Students spend a tremendous amount of time online. According to a study conducted by Common Sense Media, teens spend an average of nine hours a day online. Tweens, children between the ages of 8 and 12 spend an average of six hours a day online. That in mind, Common Sense Media found that Black youth spend more time on all types of media as compared to other student populations. Black youth average around 11 hours and 10 minutes on media per day and while all teens are equally as likely to use social media, Black teens spend far more time doing so.
In an age where social media allows for youth to engage the gamut of internet content and form electronic communities, it is imperative that we are intentional about creating spaces where youth can post, repost, and celebrate positive school experiences that facilitate the development of positive identity formation, positive social narrative, and positive online community. This is increasingly important given that according to Desmond Patton, a Columbia University Professor and Social Scientist, “…media outlets have reported on a relatively new national phenomenon of Internet behavior in which individuals that are associated with gangs or neighborhood factions use social media sites such as Twitter, Facebook and YouTube to incite dares, trade insults or make threats of violence which may result in homicide or victimization. We term this interaction internet banging.” With recent increases in online bullying and internet banging, the prospects of cultivating positive and promotive online spaces become invaluable.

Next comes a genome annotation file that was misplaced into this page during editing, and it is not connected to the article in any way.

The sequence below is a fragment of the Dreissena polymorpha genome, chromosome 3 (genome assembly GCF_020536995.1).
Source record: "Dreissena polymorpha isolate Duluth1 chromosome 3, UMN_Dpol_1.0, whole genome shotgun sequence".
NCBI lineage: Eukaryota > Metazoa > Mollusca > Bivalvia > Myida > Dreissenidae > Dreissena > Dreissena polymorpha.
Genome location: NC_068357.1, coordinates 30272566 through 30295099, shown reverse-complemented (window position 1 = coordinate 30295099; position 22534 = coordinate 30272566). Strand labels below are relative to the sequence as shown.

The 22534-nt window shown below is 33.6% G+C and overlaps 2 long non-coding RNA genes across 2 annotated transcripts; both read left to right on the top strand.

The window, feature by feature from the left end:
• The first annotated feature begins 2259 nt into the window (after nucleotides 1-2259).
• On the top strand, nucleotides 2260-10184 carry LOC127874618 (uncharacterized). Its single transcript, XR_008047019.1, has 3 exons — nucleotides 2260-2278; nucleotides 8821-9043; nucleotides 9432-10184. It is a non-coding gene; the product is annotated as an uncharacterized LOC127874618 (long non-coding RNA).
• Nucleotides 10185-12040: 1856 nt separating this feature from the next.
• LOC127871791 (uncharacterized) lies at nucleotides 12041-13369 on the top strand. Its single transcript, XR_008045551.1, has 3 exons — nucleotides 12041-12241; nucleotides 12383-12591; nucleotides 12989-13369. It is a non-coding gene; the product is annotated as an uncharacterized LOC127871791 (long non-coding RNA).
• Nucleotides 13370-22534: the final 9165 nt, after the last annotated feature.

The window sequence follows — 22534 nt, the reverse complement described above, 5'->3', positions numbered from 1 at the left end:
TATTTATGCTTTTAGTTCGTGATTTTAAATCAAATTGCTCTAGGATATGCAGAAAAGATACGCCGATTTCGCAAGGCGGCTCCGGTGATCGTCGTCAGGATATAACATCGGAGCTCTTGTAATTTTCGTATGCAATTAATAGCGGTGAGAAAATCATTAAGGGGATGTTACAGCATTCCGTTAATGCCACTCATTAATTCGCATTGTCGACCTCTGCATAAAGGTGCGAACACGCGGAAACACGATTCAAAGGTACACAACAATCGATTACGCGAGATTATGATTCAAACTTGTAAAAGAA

The solution…Black Boys Shine is a campaign to illuminate the character and contributions of Black boys and men nationally and internationally via the creation and dispersing of positive, uplifting, and affirming online content. With a positive media presence on Facebook, Twitter, Instagram, Snapchat, and YouTube, Black Boys Shine is strategically position to partner with schools and/or districts in order to create student lead online spaces that foster developmentally appropriate and productive outcomes for students.
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